The facility was installed with IAEA support at the Ruđer Bošković Institute. It will help scientists test and develop new structural materials indispensable for fusion energy to become a reality. Only very few facilities of this kind exist worldwide.
The IAEA said fusion researchers and engineers work to develop methods to harness the power generated by the fusion of light nuclei, a process comparable to the energy production of stars. It holds the promise of abundant, safe and carbon free energy.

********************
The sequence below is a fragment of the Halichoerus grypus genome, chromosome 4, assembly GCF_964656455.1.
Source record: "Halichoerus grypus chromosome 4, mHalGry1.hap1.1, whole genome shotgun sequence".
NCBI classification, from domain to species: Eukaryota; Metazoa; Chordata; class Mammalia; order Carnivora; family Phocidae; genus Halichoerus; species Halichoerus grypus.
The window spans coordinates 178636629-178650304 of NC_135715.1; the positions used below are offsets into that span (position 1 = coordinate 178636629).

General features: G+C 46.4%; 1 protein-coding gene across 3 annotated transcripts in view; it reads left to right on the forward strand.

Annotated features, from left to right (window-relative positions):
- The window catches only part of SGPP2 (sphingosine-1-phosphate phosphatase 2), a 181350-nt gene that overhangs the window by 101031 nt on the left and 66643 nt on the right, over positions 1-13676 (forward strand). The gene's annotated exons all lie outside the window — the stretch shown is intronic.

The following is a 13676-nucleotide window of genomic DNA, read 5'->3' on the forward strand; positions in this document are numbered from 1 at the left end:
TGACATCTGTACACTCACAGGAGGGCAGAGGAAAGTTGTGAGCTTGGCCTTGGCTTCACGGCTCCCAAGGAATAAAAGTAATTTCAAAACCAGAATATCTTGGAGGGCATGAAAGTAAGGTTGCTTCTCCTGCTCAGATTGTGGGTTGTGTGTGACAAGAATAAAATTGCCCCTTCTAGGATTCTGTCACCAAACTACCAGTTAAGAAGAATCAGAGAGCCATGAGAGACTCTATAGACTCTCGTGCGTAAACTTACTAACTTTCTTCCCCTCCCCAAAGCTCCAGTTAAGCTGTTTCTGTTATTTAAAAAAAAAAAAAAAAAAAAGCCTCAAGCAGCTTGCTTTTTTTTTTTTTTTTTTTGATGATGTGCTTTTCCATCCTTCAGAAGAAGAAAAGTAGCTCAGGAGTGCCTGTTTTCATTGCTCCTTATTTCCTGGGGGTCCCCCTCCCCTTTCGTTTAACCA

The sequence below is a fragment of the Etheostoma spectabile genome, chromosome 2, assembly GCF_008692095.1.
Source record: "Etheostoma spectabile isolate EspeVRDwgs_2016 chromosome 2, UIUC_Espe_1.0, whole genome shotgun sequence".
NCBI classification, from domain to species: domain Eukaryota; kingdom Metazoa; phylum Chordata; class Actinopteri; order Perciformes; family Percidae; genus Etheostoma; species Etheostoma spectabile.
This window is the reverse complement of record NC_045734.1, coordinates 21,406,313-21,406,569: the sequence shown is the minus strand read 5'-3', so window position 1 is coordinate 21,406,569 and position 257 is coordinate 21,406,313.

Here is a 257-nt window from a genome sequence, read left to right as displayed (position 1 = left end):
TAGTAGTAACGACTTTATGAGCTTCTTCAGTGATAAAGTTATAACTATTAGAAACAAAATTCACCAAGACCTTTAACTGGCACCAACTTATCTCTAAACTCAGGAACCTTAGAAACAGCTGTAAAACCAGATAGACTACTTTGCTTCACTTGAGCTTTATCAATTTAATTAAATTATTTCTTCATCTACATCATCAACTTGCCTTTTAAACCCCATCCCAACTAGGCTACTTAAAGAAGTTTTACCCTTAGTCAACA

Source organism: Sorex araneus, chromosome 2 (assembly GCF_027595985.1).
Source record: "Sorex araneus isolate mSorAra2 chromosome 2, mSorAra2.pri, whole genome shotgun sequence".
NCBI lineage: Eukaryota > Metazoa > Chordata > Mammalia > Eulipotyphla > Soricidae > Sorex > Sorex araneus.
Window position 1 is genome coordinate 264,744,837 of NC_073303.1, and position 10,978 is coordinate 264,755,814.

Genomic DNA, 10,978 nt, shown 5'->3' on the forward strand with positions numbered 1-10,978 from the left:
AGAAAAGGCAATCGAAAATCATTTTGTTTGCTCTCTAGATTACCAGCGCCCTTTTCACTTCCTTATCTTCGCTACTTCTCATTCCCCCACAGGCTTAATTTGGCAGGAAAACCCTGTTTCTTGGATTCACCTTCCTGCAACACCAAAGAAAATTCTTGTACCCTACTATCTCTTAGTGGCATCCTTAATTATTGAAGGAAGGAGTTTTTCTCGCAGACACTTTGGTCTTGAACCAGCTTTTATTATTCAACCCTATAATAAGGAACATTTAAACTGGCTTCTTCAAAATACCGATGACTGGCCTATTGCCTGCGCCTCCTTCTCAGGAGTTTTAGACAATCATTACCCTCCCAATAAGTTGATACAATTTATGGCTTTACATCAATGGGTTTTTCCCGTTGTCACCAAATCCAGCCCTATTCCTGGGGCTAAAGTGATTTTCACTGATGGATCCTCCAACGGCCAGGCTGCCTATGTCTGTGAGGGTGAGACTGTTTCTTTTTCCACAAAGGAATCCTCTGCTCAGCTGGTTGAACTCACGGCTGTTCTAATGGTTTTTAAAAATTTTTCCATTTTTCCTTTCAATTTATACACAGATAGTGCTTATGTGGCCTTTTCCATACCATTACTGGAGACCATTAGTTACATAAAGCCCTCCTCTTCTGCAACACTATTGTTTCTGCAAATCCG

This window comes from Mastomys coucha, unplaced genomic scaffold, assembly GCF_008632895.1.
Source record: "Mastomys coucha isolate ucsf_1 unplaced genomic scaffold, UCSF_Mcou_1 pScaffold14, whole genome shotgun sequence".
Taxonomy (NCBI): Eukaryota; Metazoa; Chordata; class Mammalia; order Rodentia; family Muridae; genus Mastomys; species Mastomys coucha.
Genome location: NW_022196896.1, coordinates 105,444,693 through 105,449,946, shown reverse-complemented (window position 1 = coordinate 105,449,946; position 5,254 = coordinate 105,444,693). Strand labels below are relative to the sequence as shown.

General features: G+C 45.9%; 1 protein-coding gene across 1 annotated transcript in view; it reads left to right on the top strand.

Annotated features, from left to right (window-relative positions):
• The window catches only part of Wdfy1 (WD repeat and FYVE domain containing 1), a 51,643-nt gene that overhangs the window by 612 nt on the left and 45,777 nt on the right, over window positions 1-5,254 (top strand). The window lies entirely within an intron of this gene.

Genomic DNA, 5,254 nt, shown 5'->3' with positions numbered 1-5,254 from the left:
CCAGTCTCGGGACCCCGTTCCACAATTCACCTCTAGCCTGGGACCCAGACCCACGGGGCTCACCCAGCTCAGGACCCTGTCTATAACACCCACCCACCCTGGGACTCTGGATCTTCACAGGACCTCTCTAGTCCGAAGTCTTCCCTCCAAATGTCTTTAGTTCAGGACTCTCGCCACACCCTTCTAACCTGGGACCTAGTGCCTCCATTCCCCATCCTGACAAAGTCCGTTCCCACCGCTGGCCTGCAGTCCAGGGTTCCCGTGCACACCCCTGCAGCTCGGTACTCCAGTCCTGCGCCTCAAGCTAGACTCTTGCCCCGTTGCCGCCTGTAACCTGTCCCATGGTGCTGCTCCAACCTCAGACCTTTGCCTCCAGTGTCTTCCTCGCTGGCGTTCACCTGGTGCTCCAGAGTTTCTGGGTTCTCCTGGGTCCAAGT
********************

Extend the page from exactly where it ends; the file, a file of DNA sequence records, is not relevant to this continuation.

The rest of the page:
However, fusion reactions generate highly energetic neutrons and alpha particles which, after some time of exposure, can damage reactor walls. Ion beam technology like the dual-beam facility in Croatia can simulate these extreme conditions and help to develop new materials sturdy enough to sustain them.
Milko Jasic, senior scientist at the Ruđer Bošković Institute’s laboratory for ion beam interactions, said the facility will now be capable of performing the most realistic simulation of the fusion environment. “This investment will also enable increased use of ion beam analysis techniques for a wide range of other applications.”
Danas Ridikas, head of the physics section at the IAEA, said the facility will allow researchers and engineers to test that materials are robust enough to contain a fusion reaction.